The goal of the proposed research is to use information from event-related brain potential (ERP) recordings to analyze the special processes that are invoked when a strong context or expectation is violated. The utility of the ERP approach in this endeavor is attested to by the numerous studies which have described the sensitivity of the amplitude of the late positive """"""""P300"""""""" complex to fluctuations in a person's expectations. Recent data from our laboratory, however, have indicated that not all unexpected events are followed by a P300. In particular, we have found that the infrequent violation of a semantic expectancy for a word at the end of visually sented sentence is associated with a late, monophasic negative wave (N400) which is distinct from the P300. We proposed that the N400 might reflect a delay in the ongoing processing triggered by the semantic incongruity and the subsequent backtracking to the point of interruption (""""""""second look"""""""") and the """"""""reprocessing"""""""" which attempts to make sense of the situation. The proposed studies are aimed at testing this hypothesis and at defining the conditions wherein some violations of expectancy are associated with the P300 complex and others the N400. The following questions will be addressed specifically: 1. How responsive is the N400 to variations in the parameters of the reading situation, such as (a) the probability of the semantic anomaly, (b) the amount or strength of context, (c) the serial position of the anomaly in the sentence, (d) the rate of word presentation and (e) the interval between the context and the anomalous word? 2. Is the N400 specifically associated with violations of semantic expectancy or will it occur following violations of well-known grammatical and/or lexical rules as well? If N400 waves are found in response to other linguistic anomalies, will their properties be specific to the type of violations? 3. Are semantic expectancies modality specific as some authors have contended, or modality independent? That is, will an N400 occur in response to a semantic discrepancy at the end of an aurally presented sentence in the same way as in the silent reading task? Moreover, will the """"""""N400 effect"""""""" occur even when the semantic incongruity and the preceding context are presented in different modalities? 4. How dependent is the elicitation of the N400 upon the reading task in which it was originally observed? Would similar ERPs be obtained in other situations requiring a semantic analysis, e.g., the sentence-picture verification task of Clark & Chase (1972)? 5. Is the N400 uniquely related to the violation of linguistic rules, or will it appear in response to unexpected notes in well-known musical sequences? 6. And finally, are the N400 and P300 lateralized to the informed cerebral hemisphere in """"""""split-brain"""""""" patients? What can we learn about the cognitive processes underlying the P300/N400 dichotomy by mapping and comparing their distributions in the normal and split-brain individuals?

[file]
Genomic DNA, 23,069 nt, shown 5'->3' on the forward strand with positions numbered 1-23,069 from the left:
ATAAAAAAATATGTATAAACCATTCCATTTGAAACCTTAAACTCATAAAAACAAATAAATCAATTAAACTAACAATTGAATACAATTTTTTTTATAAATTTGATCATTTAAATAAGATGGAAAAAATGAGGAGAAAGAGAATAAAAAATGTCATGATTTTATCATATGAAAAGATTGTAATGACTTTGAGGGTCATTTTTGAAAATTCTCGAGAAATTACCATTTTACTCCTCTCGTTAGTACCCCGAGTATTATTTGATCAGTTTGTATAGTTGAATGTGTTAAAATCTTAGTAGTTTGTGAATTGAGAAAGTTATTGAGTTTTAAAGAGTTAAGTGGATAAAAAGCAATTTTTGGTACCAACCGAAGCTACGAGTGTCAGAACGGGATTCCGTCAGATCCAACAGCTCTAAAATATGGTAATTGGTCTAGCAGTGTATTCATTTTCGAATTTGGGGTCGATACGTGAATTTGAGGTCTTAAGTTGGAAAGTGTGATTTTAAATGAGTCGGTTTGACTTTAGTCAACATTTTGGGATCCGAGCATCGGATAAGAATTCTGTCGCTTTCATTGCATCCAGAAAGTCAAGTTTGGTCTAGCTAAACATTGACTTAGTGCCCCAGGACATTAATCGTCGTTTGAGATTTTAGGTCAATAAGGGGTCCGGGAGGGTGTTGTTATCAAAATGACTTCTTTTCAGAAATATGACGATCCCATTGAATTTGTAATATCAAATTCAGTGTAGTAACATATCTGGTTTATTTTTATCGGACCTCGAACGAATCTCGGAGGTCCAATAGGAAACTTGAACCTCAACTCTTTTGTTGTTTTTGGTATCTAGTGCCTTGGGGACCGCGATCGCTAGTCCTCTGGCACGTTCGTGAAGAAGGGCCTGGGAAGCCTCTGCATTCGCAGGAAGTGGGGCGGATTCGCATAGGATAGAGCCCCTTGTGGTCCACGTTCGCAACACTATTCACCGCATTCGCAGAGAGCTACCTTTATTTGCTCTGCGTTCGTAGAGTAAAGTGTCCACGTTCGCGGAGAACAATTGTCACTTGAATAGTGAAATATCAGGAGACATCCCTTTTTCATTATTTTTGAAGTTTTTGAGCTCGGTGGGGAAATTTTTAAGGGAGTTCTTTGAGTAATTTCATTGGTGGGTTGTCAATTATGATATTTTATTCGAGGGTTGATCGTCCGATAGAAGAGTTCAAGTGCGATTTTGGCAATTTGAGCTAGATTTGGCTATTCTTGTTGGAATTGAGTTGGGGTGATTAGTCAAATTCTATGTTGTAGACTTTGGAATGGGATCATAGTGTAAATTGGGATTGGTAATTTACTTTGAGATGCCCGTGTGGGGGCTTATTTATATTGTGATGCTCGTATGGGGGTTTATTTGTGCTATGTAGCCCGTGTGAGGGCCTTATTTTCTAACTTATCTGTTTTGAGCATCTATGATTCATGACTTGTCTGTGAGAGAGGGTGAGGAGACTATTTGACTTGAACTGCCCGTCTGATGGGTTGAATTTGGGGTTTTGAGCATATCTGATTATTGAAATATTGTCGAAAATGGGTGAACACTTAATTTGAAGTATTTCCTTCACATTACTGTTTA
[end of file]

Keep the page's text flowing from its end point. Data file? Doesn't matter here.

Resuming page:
National Institute of Health (NIH)
National Institute of Mental Health (NIMH)
Research Scientist Development Award - Research (K02)
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University of California San Diego
Schools of Medicine
La Jolla
United States
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